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NURS FPX 5005 Assessment 2 Quantitative and Qualitative Research Publication Critique

Student Name

Capella University

NURS-FPX 5005 Introduction to Nursing Research, Ethics, and Technology

Prof. Name:


Protecting Human Research Participants

Quantitative and Qualitative Research Publication Critique

The evaluation of quantitative and qualitative research involves a comprehensive analysis of each methodology’s strengths and weaknesses. Qualitative research delves into new ideas and experiences, while quantitative research measures variables and tests hypotheses. This critique assesses a quantitative research study on falls among older patients, examining its ethical implications and highlighting the significance of both research approaches for patient care decision-making.

Strengths and Weaknesses of the Quantitative Research Study

Title: The Impact of Activity Mediation on Diminishing the Fall Hazard in Older Adults: A Meta-Examination of Randomized Controlled Trials

In this quantitative study, a meta-analysis of randomized controlled trials investigates exercise interventions’ effects on reducing falls among older adults. The study’s strengths lie in its comprehensive scope, rigorous meta-analytical methodology, clear support for exercise interventions’ effectiveness, and practical implications for exercise regimes. Weaknesses include potential limitations in fully capturing intervention effects, insufficient consideration of comorbidities and economic contexts, and reliance on self-reported data.

Ethically, the study adheres to principles of informed consent, risk protection, and respect for autonomy, guided by the Belmont principles of respect, beneficence, and justice.

Significance of the Research Problem

The study addresses falls among older patients, a critical health issue with significant economic implications. Approximately 30% of individuals over 65 experience falls annually, leading to substantial healthcare costs. Evidence-based practices identified in the study could potentially improve older patients’ quality of life if integrated into healthcare policies.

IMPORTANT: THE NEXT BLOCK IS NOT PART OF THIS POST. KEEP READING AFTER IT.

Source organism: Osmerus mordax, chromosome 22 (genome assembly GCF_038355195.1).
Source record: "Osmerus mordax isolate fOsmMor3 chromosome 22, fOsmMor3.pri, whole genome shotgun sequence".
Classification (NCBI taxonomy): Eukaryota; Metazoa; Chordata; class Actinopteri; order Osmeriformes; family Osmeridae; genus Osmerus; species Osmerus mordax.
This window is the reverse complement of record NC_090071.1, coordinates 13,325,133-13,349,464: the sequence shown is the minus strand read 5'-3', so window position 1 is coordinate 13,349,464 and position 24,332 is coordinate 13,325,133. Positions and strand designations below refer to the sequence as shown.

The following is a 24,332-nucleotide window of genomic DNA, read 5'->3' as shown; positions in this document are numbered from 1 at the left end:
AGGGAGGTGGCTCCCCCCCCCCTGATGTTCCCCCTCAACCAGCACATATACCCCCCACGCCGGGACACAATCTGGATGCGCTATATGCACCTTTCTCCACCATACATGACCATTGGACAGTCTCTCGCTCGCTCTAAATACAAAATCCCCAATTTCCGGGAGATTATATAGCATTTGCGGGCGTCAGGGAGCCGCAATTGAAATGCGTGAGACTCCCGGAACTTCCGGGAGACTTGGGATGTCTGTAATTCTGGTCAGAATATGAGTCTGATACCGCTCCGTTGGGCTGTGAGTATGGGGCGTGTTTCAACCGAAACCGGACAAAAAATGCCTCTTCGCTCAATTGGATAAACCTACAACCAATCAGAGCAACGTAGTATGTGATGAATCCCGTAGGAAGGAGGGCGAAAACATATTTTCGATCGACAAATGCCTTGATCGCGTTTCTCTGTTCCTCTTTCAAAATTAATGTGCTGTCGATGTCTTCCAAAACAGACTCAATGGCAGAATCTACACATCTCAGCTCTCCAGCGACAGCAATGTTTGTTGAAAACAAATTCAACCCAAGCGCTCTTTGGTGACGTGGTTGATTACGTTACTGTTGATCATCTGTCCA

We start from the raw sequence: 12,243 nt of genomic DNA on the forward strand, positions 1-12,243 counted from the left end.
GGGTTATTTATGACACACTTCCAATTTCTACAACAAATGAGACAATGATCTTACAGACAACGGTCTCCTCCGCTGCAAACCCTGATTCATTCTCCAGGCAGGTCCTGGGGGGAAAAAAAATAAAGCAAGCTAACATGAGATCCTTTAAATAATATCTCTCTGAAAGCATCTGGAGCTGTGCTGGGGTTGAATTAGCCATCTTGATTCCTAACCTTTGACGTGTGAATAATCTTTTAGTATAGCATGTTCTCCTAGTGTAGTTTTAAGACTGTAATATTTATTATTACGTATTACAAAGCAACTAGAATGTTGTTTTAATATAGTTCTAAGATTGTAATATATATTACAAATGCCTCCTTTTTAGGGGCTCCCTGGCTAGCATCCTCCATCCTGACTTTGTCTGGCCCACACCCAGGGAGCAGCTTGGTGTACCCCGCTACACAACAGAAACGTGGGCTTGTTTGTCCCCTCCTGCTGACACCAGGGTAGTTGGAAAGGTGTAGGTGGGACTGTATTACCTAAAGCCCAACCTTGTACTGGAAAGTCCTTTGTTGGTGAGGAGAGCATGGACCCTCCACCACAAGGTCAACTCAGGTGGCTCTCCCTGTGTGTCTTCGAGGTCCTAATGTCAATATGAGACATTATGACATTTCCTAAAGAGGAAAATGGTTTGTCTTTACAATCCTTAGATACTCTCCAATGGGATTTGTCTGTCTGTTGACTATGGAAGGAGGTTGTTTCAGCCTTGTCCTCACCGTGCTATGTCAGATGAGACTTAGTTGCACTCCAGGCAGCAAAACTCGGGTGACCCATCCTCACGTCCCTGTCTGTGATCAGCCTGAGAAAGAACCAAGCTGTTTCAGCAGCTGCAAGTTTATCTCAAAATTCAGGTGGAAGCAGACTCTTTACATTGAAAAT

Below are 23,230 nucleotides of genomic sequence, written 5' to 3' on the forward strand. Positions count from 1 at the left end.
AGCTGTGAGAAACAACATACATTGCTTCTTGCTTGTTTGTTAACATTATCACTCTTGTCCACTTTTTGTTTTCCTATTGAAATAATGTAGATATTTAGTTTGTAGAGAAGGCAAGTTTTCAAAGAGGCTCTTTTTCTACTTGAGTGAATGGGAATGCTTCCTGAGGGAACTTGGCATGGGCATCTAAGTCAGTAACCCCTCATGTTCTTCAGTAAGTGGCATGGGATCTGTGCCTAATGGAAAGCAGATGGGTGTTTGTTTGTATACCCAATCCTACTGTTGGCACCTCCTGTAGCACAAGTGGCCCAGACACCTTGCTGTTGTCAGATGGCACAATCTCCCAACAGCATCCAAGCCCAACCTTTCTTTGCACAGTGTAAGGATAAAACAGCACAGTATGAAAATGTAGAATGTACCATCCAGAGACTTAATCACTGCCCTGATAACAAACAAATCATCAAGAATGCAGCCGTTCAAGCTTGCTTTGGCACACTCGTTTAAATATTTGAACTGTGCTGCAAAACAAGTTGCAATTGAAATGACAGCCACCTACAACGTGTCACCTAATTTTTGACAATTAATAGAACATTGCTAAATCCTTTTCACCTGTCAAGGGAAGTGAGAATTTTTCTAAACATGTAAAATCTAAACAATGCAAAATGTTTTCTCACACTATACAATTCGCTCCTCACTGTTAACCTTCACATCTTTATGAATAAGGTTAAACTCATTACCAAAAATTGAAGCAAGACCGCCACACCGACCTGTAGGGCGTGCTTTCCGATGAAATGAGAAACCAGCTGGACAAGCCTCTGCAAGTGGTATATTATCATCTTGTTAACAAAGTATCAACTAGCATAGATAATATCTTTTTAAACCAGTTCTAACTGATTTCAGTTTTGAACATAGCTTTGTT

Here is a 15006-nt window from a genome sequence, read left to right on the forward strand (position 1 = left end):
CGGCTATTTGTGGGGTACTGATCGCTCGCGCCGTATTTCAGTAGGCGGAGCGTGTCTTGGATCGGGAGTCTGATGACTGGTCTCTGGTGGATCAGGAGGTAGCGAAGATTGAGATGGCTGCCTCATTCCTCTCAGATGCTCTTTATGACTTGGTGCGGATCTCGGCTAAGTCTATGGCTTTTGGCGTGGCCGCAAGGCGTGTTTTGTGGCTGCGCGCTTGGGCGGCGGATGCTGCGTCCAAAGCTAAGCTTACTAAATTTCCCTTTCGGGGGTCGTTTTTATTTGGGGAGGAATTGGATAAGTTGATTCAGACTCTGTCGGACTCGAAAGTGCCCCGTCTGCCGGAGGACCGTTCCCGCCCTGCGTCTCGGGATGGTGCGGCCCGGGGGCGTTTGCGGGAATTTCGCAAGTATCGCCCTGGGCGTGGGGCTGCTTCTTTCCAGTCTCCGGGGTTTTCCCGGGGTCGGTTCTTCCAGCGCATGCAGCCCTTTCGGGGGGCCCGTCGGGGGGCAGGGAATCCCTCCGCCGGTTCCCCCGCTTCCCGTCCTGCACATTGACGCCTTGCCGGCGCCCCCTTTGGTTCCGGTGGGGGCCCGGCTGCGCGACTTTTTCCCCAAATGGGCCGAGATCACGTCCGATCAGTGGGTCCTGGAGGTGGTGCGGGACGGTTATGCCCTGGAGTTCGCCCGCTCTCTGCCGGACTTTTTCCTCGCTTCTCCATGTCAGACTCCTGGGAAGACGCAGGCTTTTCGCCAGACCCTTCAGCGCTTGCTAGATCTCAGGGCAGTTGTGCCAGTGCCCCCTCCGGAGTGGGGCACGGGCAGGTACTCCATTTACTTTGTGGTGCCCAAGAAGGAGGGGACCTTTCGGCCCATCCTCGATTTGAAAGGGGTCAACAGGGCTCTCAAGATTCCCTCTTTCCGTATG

Evaluation of Quantitative Study

The research informs decision-making for older patients by demonstrating the efficacy of exercise interventions in reducing fall risks. Integrating these evidence-based practices into healthcare policies can prevent physical and psychological harm associated with falls. Future studies could benefit from comparing various fall prevention strategies and incorporating diverse patient perspectives and economic considerations.

Strengths and Weaknesses of the Qualitative Research Study

Title: Put it to work, or it will quit working for you: A Subjective Investigation of The Support of Active Work in Older Adults

The qualitative study explores physical inactivity among older adults using thematic analysis. Strengths include insights into activity levels during interventions, exploration of health benefits, facilitators, barriers, and technology use in maintaining physical activity. Weaknesses include a small sample size, limited geographical scope, and inadequate exploration of economic impacts on physical activity maintenance.

Ethically, the study ensured participant consent and prioritized participant well-being.

Significance of the Research Problem

The qualitative research addresses global concerns about physical inactivity among older adults, emphasizing its impact on physical and mental well-being. Promoting physical activity can mitigate chronic disease risks and enhance overall quality of life for older adults.


Quantitative and qualitative research analyses are crucial for comprehensively examining research problems. Understanding the strengths, weaknesses, and ethical considerations of each methodology contributes to a nuanced approach to addressing falls among older patients. Integrating evidence-based practices from both types of research can enhance patient care decision-making.


Bhandari, P. (2021). A guide to ethical considerations in research. Scribbr. Retrieved from https://www.scribbr.com/methodology/research-ethics/

Cunningham, C., & O’Sullivan, R. (2020). Why physical activity matters for older adults in a time of pandemic. European Review of Aging and Physical Activity, 17(1). https://doi.org/10.1186/s11556-020-00249-3

Cunningham, C., O’Sullivan, R., Caserotti, P., & Tully, M. A. (2020). Consequences of physical inactivity in older adults: A systematic review of reviews and meta-analyses. Scandinavian Journal of Medicine & Science in Sports, 30(5), 816–827. https://doi.org/10.1111/sms.13616

Florence, C. S., Bergen, G., Atherly, A., Burns, E., Stevens, J., & Drake, C. (2018). Medical costs of fatal and nonfatal falls in older adults. Journal of the American Geriatrics Society, 66(4), 693–698. https://doi.org/10.1111/jgs.15304

NURS FPX 5005 Assessment 2 Quantitative and Qualitative Research Publication Critique

Langhammer, B., Bergland, A., & Rydwik, E. (2018). The importance of physical activity exercise among older people. BioMed Research International, 2018(1), 1–3. https://doi.org/10.1155/2018/7856823

Parker, M., Pearson, C., Donald, C., & Fisher, C. B. (2019). Beyond the Belmont Principles: A community‐based approach to developing an indigenous ethics model and curriculum for training health researchers working with American Indian and Alaska native communities. American Journal of Community Psychology, 64(1-2), 9–20. https://doi.org/10.1002/ajcp.12360

Vaishya, R., & Vaish, A. (2020). Falls in older adults are serious. Indian Journal of Orthopaedics, 54(1), 69–74. https://doi.org/10.1007/s43465-019-00037-x

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